When your teen learns how to drive, it's a big step them and you. As a parent, you want to ensure that your teen can safely and confidently navigate the responsibilities and potential dangers on the road. Before your teen can drive, however, they must earn their driver's permit and pass their driver's test. This process can sometime take months or years.
Here's a quick guide to helping your teen ace their driving test:
Most children are all too familiar with driving with their parent or parents. From cross country road trips to the drive from the hospital when your child was born, your teen is used to driving in the car with you. When they're learning to drive, however, they will need to be active passengers to help them learn the laws and skills needed to pass their driver's test.
Looking with Mirrors: conditioning your child to survey the road via your rearview and side mirrors will be required to pass their driver's test and is an important safety habit to learn. Try quizzing them in a variety of driving situations about the vehicles present on your right, left, and rear. At first your teen is likely to want to swivel their head to look directly at the traffic around your vehicle. However, as they become accustomed to canvassing the surrounding traffic with the mirrors, you start asking them if you're safe to change lanes or back up. Although you should always double-check yourself before making any driving maneuver, this exercise can help your teen use a vehicle's mirrors instinctually.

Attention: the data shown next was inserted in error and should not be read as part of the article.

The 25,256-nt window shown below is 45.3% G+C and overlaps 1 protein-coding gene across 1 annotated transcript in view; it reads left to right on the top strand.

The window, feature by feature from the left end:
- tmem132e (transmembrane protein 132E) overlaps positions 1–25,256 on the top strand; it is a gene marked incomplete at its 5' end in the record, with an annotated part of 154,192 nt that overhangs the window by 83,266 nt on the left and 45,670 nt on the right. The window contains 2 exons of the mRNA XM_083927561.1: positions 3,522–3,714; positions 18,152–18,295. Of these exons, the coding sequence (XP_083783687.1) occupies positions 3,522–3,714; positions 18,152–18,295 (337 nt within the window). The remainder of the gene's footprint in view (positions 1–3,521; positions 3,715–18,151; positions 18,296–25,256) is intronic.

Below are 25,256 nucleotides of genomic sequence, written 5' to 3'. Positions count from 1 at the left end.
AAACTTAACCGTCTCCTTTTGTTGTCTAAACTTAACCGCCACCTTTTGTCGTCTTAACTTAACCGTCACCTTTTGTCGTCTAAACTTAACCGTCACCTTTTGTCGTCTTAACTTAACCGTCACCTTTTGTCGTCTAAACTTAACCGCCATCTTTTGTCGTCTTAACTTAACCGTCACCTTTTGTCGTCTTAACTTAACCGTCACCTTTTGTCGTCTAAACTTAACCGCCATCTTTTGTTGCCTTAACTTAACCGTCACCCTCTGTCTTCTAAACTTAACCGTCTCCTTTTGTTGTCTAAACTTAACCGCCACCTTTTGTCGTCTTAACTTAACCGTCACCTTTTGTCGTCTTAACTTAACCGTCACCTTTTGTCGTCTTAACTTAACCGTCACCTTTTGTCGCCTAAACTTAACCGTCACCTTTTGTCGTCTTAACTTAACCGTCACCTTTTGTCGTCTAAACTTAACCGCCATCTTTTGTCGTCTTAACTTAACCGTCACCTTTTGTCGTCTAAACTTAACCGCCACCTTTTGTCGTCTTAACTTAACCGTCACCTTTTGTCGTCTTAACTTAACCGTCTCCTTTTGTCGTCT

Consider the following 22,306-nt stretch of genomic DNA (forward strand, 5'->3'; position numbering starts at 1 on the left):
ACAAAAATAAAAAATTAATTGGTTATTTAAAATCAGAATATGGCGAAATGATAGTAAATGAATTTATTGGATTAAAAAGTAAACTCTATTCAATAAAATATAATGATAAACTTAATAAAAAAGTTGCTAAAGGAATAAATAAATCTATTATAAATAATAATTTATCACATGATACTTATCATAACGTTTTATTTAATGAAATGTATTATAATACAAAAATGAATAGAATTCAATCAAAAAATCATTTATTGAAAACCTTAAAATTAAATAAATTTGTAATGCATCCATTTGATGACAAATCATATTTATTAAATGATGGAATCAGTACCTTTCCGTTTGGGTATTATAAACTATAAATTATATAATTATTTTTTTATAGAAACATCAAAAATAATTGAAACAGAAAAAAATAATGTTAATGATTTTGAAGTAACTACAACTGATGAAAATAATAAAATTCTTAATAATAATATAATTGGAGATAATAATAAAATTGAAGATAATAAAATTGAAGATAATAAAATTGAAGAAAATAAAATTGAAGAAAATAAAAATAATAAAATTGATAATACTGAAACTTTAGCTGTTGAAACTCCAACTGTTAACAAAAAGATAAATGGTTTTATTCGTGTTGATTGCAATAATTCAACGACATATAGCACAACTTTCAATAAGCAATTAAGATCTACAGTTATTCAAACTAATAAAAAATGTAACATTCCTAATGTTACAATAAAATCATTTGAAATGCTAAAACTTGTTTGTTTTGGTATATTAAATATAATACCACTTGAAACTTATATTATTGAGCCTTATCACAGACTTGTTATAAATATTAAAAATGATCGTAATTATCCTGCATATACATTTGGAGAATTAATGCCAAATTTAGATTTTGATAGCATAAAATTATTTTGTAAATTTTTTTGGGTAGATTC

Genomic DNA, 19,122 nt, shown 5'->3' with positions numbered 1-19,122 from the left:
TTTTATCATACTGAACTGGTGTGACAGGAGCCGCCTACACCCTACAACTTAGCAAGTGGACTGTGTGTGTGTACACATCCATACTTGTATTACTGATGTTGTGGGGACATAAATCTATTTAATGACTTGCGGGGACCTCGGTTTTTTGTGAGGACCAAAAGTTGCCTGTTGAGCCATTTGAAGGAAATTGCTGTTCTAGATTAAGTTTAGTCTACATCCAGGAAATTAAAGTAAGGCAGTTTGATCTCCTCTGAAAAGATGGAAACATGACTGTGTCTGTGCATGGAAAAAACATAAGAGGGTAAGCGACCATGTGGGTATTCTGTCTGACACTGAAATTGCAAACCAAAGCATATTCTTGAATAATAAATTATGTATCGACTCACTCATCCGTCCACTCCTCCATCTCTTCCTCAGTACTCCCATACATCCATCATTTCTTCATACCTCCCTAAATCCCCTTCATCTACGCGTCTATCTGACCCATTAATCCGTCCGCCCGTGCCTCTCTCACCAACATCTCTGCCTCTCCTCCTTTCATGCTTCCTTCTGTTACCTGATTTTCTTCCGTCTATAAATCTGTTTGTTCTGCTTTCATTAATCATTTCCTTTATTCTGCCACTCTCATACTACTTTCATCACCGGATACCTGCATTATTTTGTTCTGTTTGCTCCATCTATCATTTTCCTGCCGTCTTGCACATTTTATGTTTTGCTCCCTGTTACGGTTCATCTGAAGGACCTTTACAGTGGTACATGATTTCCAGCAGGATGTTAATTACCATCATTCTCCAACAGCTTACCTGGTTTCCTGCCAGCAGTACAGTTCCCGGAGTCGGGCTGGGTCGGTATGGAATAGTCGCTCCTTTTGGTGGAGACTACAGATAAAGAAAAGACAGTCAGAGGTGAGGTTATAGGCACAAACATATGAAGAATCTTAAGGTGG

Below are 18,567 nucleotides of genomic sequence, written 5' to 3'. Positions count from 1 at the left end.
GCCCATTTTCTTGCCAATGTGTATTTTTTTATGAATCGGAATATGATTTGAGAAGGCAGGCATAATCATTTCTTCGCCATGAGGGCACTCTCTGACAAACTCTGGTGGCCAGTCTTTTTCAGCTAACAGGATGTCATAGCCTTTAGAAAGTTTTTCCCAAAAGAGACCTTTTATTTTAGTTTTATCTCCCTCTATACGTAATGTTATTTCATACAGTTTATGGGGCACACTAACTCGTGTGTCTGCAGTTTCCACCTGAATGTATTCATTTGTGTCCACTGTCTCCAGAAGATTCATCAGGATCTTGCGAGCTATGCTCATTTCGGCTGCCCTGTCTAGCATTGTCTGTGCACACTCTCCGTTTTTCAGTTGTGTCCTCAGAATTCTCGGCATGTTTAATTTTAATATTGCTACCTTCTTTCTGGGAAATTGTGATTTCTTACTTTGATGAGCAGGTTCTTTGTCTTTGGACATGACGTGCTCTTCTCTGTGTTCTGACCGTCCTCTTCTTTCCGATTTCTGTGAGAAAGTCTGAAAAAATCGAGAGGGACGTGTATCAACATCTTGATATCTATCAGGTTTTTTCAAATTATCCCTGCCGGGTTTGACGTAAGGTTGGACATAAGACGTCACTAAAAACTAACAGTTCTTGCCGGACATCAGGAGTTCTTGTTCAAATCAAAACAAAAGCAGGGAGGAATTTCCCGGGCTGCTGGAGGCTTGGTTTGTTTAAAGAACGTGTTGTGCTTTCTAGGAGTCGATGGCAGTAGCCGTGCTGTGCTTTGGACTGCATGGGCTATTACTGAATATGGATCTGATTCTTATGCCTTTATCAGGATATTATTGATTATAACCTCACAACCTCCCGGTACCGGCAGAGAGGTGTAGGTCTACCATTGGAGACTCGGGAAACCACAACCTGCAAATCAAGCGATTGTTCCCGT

Looking for Laws: as your passenger, you have opportunity to quiz your teen about a host of driving laws and common "rules of the road." For instance, you can ask your teen if the driving maneuver made by another driver is legal or which driver has the right of way in a particular driving situation. It's important, however, to make sure that you're up to speed on the laws as well. Studying the laws yourself is the key to being the most effective teacher possible.
Driving is a skill that is often best learned by doing. The easiest way to give them time behind the wheel that's also safe is by allowing them to drive in a large, open space free of other traffic. Schools, stadiums, and large businesses (governmental building, corporate offices, etc.) are perfect spaces for your teen to test out a host of driving skills. Most of these spaces are completely empty most weekends and/or after 5 PM most days. When you give your teen open practice, consider the following exercises:
Staying Between the Lines: parking is often one of the most challenging driving skill for teens to learn. Using the parking lot's lines both horizontally and vertically can provide your teen with opportunities to practice parking.
Backing into Spaces: having your teen back into spaces will help them learn how to maneuver a vehicle safely when in reverse. Start by guiding them outside the car; move onto simply observing and providing feedback.
Parallel Parking: few things are likely to flummox your teen like parallel parking. Have them practice by aiming to fit between lines horizontally. Start with four or five spaces, working them down to two spaces (for a standard sedan) by the end of practice. You can also have them attempt to fit more parallel to the lines as they progress.
Many Point Turns: turning is another skill your teen must master to pass their driver's test. Have them practice 3-point turns, 5-point turns, and u-turns. Again you can use the parking lot's lines to guide their practice.Share